Customer loyalty programs: Building valuable relationships through rewards

Creating a sense of loyalty in your customers is important to keep them coming back for more. Finding new customers is great but retaining existing customers is even better. So, give them a reason to stick around.

Customer loyalty programs have been around for longer than you might think. 

Did you know that Betty Crocker introduced a rewards program to customers way back in 1929? In 1981 American Airlines rolled out the very first frequent flyer program, which took off faster than a Boeing 747. 

These days almost every business seems to have hopped aboard the rewards bandwagon—from local cafés to Amazon Prime

“American

Photo source: American Airlines

 

OK, so what is a customer loyalty program?

A customer loyalty program is a customer retention strategy that aims to encourage consumers to buy again (and again) from your business. Creating loyal customers is a strategy that will pay dividends.

Ever get a new puppy? Notice how it didn’t come running back to you when you yelled its name? 

That’s because you hadn’t given it a reason to come running back yet. Where’s the stick? Where are the treats? Your relationship is built from material kindnesses.

Sure, you can forget the rewards and just be nice to your new pet, but if someone else is throwing your dog a bone, they’re the ones who’ll build the trust.

Loyalty programs vary. They can give customers points, benefits, status, or rewards when they sign up. They come in all flavors. But the benefits aren’t just for customers. 

The only reason companies employ these programs is because they work. 

 

Why should you start a customer loyalty program?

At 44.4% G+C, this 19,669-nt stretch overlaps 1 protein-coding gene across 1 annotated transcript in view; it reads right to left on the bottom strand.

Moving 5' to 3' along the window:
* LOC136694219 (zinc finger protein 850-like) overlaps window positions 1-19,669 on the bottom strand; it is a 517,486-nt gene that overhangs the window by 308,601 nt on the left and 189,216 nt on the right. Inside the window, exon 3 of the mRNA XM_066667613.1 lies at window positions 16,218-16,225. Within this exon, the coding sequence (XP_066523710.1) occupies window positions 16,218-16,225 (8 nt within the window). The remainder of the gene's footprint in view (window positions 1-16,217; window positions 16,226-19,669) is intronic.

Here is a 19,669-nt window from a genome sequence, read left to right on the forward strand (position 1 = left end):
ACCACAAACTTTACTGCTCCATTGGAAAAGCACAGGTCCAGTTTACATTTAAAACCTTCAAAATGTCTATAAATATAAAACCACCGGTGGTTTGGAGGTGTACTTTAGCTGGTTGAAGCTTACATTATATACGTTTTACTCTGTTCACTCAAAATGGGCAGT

More than 90% of companies now have a customer loyalty program as part of their eCommerce strategy—particularly because obtaining new customers is viewed as less cost-efficient than attracting new ones. 

Successful customer retention should inspire repeat sales and maximize the lifetime profitability of each buyer—strengthening customer-business relationships along the way. 

Together with incredible customer service, personalized shopping experiences, and providing valuable content, customer loyalty tools can give shoppers yet another compelling reason to purchase from you rather than a competitor. 

According to a 2018 report by Bond, which surveyed over 50,000 consumers, 71% said that loyalty programs are a meaningful part of their brand relationship. Their brand loyalty means they are less likely to shop around for your competitors.

 

So which brands are leading the way in customer loyalty? 

Environmentally conscious non-alcoholic drinks brand Sans Drinks serves up points when customers complete certain activities. 

Shoppers get 50 points for creating an account, bonus points for reviewing their favorite drinks, 50 points for a social media follow, and 3 points for every $1 spent. 

Using the points and rewards model, Sans Drinks has created easy and varied ways of earning that benefits both rewards members and their business. 

Reviews and social media shares are particularly beneficial to recently founded companies that often rely on the leverage of social proof to grow their customer base.